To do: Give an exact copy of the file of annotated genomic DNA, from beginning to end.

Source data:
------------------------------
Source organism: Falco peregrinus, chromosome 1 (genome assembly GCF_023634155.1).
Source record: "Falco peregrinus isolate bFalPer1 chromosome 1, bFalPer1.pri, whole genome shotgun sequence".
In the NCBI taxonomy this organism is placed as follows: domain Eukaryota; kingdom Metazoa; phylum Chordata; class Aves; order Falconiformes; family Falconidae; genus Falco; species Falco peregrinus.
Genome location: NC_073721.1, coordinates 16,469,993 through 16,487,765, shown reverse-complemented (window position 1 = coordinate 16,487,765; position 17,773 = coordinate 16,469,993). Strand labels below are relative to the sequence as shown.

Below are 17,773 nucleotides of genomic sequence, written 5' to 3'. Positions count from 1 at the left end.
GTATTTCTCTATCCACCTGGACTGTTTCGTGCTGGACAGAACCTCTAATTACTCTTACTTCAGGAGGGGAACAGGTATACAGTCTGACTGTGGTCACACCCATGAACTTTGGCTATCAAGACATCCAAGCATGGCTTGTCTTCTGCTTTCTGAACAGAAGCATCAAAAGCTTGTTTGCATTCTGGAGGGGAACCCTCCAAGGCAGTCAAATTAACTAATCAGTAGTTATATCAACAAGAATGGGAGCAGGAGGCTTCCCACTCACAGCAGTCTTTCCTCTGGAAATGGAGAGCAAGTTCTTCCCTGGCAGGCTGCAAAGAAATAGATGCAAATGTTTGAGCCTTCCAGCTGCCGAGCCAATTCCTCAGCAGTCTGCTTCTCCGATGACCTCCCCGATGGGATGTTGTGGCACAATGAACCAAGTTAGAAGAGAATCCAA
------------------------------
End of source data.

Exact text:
Source organism: Falco peregrinus, chromosome 1 (genome assembly GCF_023634155.1).
Source record: "Falco peregrinus isolate bFalPer1 chromosome 1, bFalPer1.pri, whole genome shotgun sequence".
In the NCBI taxonomy this organism is placed as follows: domain Eukaryota; kingdom Metazoa; phylum Chordata; class Aves; order Falconiformes; family Falconidae; genus Falco; species Falco peregrinus.
Genome location: NC_073721.1, coordinates 16,469,993 through 16,487,765, shown reverse-complemented (window position 1 = coordinate 16,487,765; position 17,773 = coordinate 16,469,993). Strand labels below are relative to the sequence as shown.

Below are 17,773 nucleotides of genomic sequence, written 5' to 3'. Positions count from 1 at the left end.
GTATTTCTCTATCCACCTGGACTGTTTCGTGCTGGACAGAACCTCTAATTACTCTTACTTCAGGAGGGGAACAGGTATACAGTCTGACTGTGGTCACACCCATGAACTTTGGCTATCAAGACATCCAAGCATGGCTTGTCTTCTGCTTTCTGAACAGAAGCATCAAAAGCTTGTTTGCATTCTGGAGGGGAACCCTCCAAGGCAGTCAAATTAACTAATCAGTAGTTATATCAACAAGAATGGGAGCAGGAGGCTTCCCACTCACAGCAGTCTTTCCTCTGGAAATGGAGAGCAAGTTCTTCCCTGGCAGGCTGCAAAGAAATAGATGCAAATGTTTGAGCCTTCCAGCTGCCGAGCCAATTCCTCAGCAGTCTGCTTCTCCGATGACCTCCCCGATGGGATGTTGTGGCACAATGAACCAAGTTAGAAGAGAATCCAA